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Statement in Response to Obama’s Implementation of Colombia Free Trade Agreement (FTA)

Statement of Lori Wallach, director of Public Citizen’s Global trade Watch:

Given the number of unionists murdered in Colombia has increased every year since the trade deal was signed and the same labor violations that led candidate Obama to oppose the deal remain it is obscene that he has certified that conditions have improved and thus the trade deal is ready to go into effect. Since 1986 nearly 3,000 union activists have been killed in the country, the rate jumped to 48 last year.

Obama’s actions kill any leverage the U.S. had to stop the violence against union organizers and sends the wrong message about the human rights situation in Colombia which makes this so-called “trade deal,” which is really nothing more than special perks for big business that will harm most people in both countries, doubly damaging.

In 2008, candidate Obama made his opposition to the Colombia FTA clear, saying he opposed the deal, “because the violence against unions in Colombia would make a mockery of the very labor protections that we have insisted be included in these kinds of agreements.”  That violence has not stopped. Instead, President Obama has changed his position.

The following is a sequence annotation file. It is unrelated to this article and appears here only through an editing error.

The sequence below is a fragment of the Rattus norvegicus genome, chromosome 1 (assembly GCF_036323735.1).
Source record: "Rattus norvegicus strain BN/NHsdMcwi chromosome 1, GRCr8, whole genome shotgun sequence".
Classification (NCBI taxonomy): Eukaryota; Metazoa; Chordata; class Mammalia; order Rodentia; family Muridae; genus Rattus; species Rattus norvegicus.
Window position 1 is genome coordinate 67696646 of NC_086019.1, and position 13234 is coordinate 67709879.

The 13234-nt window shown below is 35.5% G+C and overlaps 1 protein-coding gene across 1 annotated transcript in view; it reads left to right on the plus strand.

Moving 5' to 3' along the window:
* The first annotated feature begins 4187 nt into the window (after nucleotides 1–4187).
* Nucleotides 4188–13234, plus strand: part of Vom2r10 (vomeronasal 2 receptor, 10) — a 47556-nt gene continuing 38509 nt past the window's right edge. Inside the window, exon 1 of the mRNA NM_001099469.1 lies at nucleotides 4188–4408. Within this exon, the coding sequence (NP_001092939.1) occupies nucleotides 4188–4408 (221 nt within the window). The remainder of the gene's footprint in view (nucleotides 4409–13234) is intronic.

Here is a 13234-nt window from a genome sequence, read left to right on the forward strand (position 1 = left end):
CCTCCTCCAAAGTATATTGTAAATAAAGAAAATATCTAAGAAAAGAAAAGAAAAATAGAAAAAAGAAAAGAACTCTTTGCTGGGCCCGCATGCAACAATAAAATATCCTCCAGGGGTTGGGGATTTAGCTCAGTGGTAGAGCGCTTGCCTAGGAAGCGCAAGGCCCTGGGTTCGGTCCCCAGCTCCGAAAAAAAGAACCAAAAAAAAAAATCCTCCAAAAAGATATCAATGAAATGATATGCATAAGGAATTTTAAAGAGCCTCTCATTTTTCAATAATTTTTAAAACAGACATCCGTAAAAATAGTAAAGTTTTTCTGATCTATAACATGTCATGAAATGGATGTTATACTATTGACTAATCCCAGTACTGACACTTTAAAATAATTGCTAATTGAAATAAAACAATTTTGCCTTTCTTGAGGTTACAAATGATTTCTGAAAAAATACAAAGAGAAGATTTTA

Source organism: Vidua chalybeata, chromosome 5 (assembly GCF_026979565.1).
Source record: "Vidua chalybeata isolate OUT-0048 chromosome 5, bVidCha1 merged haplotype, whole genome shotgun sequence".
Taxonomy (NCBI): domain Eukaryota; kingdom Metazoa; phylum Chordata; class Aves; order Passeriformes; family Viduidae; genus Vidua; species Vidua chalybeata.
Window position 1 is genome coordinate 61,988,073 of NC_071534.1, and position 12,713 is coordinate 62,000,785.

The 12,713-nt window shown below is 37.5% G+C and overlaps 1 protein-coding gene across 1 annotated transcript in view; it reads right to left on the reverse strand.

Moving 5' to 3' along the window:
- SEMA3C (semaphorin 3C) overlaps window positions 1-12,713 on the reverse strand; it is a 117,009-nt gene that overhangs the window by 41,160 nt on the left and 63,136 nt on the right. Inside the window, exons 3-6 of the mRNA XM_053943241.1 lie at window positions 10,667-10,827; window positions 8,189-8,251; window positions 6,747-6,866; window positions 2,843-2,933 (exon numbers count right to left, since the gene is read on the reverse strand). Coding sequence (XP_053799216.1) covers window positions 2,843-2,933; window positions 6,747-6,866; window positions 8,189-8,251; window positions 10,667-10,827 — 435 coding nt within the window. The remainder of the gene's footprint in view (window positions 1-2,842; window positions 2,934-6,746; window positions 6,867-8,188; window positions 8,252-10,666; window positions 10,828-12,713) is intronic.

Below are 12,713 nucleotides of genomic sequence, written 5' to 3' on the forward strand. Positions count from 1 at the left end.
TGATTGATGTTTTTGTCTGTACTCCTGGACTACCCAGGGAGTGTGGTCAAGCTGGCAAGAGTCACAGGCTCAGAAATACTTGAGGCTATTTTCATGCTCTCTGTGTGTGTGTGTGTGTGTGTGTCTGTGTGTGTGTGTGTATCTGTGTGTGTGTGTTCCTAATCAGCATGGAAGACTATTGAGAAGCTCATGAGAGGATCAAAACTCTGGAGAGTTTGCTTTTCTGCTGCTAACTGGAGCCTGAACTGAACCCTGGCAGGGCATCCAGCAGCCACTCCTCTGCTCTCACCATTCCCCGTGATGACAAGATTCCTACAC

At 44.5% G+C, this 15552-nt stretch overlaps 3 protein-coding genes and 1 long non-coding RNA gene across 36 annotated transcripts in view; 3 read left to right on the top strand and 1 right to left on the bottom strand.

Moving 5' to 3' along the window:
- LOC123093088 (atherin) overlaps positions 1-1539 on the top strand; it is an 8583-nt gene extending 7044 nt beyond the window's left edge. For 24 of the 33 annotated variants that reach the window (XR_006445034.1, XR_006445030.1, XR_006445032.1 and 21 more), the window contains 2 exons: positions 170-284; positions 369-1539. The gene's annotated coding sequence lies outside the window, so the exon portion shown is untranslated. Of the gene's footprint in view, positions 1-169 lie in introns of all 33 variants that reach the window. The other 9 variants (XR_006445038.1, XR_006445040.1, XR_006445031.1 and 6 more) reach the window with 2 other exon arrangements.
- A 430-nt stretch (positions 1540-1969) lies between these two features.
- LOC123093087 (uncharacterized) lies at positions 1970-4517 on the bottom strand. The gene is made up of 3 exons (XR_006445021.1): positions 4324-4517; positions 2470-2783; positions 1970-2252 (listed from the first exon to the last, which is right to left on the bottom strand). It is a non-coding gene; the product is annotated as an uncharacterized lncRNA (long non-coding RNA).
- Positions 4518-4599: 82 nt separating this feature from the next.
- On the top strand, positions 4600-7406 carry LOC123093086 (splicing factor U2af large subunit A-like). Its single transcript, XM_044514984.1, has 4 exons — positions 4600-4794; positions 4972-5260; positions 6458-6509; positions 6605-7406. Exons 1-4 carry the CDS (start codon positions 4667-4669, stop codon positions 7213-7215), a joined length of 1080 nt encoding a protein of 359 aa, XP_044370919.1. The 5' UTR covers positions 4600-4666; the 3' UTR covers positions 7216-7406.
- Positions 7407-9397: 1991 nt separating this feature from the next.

The politics of Obama’s action with this trade deal are totally inexplicable given this is not just another NAFTA, which polling shows most American despise, but one with the country that is globally notorious for murdering unionists and a deal that was passionately despised by the very union voters on whom Obama will rely to win key swing states and volunteer for the vaunted Obama campaign ground game.

In 2008 candidate Obama also said, “I realize that changing your position to suit the politics of the moment might be smart campaign tactics but isn't the kind of strong, principled leadership America needs right now.” I am sure that after the President’s actions this weekend announcing that the same terrible labor conditions in Colombia are suddenly ok and pushing implementation of another NAFTA-style trade agreement leaves many Americans wishing that President Obama behaved more like candidate Obama.

The agreement allows corporations from anywhere around the world with offices in Colombia and the U.S. to challenge U.S. or Colombian public interest regulations and laws before a secret tribunal of three commercial lawyers to demand the laws are dumped and tax payer dollars are paid in compensation.


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